Alternating Arm Curl

alternating-arm-curl.jpg
alternating-arm-curl-2.jpg

This variation of the bodybuilding classic prevents excessive load being placed on the lower back and effectively targets the bicep muscles.


Performance Tips


  • Adopt a split stance with a weight in each hand
  • Your posture should be tall and upright
  • Smoothly curl one weight up towards your shoulder
  • Try not to let your elbow drift forwards too far as you do this
  • As you start lowering one weight, start lifting the other
  • Make sure you complete an even number of repetitions on each side

Floor Press

floor-press.jpg
floor-press2.jpg

The floor press is an effective exercise for strengthening the chest, shoulders and triceps. Bring the weights safely into position and lie down with your back flat on the floor. Gradually applying the necessary force press the weights vertically off your chest. To keep tension on the working muscles don’t pause when you reach the top of the movement, instead smoothly turnaround and begin the descent. Slowly lower the weights back down towards your body. As your elbows gently tap the ground smoothly turnaround and begin the next lift without pausing. If the weights are too heavy to safely bring into position prior to starting the exercise try performing the single arm floor press.

Sliding Lunge

P1020467.JPG
P1020468.JPG

Use a slider to increase the challenge of the regular reverse lunge. This variation creates more constant tension on the working muscles and is great for training indoors on carpet.


Performance Tips


  • Start in the standing position and place one foot on a slider
  • Smoothly slide this foot backwards as you drop youdown into a lunge positon
  • Keep your front heel grounded and shin tall
  • Drive back up to the standing position using your front leg to provide the force
  • Keep your knees tracking in-line with your feet for the duration of the exercise
  • The more vertical your torso, the more quad dominant the movement
  • Leaning forward will emphasise more hip and glute recruitment
  • Hold weights in each hand to increase the challenge

Front Raise

 

The front raise is a great shoulder developer. Although you can perform this exercise with the bands anchored under your feet its better when you can anchor the bands low down behind your body. Adopt a split stance hold onto the handles with your palms facing backwards and your arms starting slightly behind your torso. Slowly raise your arms up in front of the body. Pause at the horizontal then slowly release back to the start position and repeat.

 

Nordic Curl (Easier Variation)

 

This easier variation of the Nordic curl will target your hamstrings, hips and back extensors! You can make the exercise harder by changing the positioning of your arms, wearing a weighted vest or holding a weight plate to your chest. You can check out how to build your own Nordic curl platform here or get a partner to hold your lower legs in position.


Performance Tips


  • Start kneeling upright with your lower legs held firmly down
  • Keeping your thighs vertical, slowly fold at the hips
  • Maintain a neutral spine throughout
  • Go as far as your flexibility allows
  • Pause briefly at the bottom
  • Contract your hamstrings and smoothly return to the upright position
  • Repeat for reps
  • Make the exercise harder by changing your hand position (see below)
  • Or hold a weight plate into your chest
 

Side Warrior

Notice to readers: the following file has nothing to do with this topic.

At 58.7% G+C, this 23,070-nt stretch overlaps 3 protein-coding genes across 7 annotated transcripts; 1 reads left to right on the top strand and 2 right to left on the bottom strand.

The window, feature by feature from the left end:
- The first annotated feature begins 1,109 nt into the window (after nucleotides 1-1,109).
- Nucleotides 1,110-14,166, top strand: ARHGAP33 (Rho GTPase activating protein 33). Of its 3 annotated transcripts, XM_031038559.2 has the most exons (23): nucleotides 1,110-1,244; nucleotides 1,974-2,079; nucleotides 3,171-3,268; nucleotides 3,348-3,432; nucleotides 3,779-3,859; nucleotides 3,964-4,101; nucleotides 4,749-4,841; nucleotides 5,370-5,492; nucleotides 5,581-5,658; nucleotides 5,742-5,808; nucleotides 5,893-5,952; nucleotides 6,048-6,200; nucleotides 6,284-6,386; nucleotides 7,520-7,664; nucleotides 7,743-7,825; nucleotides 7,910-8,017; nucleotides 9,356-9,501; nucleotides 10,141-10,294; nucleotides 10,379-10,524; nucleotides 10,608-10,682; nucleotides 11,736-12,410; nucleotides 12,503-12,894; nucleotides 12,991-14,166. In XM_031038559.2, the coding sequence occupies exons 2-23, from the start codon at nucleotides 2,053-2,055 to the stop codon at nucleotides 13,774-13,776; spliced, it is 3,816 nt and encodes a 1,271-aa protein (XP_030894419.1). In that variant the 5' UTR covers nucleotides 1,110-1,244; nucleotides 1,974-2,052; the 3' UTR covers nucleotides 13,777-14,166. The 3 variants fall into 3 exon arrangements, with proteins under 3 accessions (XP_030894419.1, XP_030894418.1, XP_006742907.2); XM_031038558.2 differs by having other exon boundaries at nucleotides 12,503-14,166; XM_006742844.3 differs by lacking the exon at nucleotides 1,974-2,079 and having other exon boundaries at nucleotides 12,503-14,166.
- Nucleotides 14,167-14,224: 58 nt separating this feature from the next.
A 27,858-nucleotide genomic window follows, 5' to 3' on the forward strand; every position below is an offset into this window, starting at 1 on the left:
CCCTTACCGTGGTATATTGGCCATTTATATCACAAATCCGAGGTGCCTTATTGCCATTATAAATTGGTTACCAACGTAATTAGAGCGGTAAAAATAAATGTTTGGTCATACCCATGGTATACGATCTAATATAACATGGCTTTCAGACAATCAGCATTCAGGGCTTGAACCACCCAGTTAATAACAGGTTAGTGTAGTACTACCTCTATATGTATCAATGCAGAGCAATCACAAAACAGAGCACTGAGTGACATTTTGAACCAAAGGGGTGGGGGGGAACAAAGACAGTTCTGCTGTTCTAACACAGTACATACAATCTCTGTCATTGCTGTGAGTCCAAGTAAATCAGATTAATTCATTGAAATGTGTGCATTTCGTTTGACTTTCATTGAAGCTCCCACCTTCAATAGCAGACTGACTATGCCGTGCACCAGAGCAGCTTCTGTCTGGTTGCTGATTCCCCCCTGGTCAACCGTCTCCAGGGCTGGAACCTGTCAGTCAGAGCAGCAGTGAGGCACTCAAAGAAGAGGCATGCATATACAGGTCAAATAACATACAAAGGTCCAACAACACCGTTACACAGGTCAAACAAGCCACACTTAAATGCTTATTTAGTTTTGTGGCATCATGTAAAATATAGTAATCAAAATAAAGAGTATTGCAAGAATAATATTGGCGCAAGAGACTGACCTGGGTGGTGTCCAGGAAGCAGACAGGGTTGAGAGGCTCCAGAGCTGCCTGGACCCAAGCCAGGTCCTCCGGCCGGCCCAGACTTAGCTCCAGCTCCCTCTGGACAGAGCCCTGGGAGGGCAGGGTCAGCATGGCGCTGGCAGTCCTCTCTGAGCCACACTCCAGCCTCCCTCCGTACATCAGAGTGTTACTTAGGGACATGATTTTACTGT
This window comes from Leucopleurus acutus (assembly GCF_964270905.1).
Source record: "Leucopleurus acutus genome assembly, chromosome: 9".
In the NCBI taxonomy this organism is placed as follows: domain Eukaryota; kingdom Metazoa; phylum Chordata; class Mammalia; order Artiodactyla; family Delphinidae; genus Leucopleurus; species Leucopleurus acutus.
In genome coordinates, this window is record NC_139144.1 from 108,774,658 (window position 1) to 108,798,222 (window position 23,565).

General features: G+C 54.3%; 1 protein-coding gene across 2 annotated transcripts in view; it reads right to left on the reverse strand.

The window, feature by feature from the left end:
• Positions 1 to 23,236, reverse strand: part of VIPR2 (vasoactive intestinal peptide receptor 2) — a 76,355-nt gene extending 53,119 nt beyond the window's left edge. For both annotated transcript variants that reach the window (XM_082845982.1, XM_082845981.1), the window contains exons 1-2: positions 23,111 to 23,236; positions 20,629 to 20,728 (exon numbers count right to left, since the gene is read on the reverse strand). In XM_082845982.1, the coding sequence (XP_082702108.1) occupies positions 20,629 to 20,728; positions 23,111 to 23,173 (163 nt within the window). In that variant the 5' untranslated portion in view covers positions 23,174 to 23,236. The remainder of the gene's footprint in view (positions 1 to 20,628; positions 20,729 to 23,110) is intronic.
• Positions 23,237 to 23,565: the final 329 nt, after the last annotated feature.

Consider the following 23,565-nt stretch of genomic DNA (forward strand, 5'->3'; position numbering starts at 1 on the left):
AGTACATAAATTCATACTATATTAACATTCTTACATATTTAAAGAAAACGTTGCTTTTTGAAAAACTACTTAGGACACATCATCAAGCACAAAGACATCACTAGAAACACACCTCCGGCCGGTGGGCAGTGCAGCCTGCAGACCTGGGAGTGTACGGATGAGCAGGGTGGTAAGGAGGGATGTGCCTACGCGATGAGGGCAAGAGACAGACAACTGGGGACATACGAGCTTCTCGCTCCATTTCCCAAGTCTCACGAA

The Side Warrior provides a nice combination of strengthening and stretching to the lower body muscles.


Performance Tips


  • Adopt a wide stance with both feet pointing straight ahead
  • Rotate your lead foot 90 degrees until it is pointing straight ahead
  • Slightly rotate your rear foot inwards
  • Bend your front knee towards 90 degrees
  • Lift your arms and extend them horizontally
  • Turn your head to face forwards out over the top of your leading arm
  • Hold this position for time then repeat on the other side
 

Squat Stretch

 

An essential part of human life before the arrival of the chair. Regularly dropping down into the squat position helps keep your lower body supple and mobile. Stand with your feet a comfortable width apart. Toes should be pointing straight ahead or slightly out to the side. Descend into the squat by sitting back. Imagine a rope tied around your waist pulling you backwards. Keep your heels grounded and your knees tracking over your feet. Slowly descend as low as you can go. Gently rest your hands on the floor or between your legs and hold the squat position for time. Visualise pushing the floor away from you as you stand up tall again.

 

Table Pose

 

This somewhat trickier stretch counteracts many of the negative impacts of sitting by opening your hips, chest and shoulders. Start sitting down, knees bent, hands and feet resting flat on the floor. Extend your hips up until your body forms a flat table from knee to shoulder. Squeeze your glutes. Allow your head to tilt back. Breathe and hold..

 

Jumping Jacks

 

This classic is great for revving up the heart rate and promotes good spring in the lower body. Good for warm ups and interval circuits.


Performance Tips


  • Start in the standing position
  • Jump your feet out to the side
  • Simultaneously raise your arms laterally
  • As soon as you land spring back to the starting position
  • Aim to move quickly and quietly (soft landings)
 

Pull Down

 

A seated version of the decline row which allows you to get close to a vertical line of pull. This mimics the classic weight room exercise targeting your arms and lat muscles.


Performance Tips


  • Anchor a band overhead
  • Sit on the floor and grip onto the bands with straight arms
  • Sitting tall pull the bands down towards the side of your chest
  • Pause then slowly release upwards and repeat
  • If you are getting lifted up by the bands try the single arm version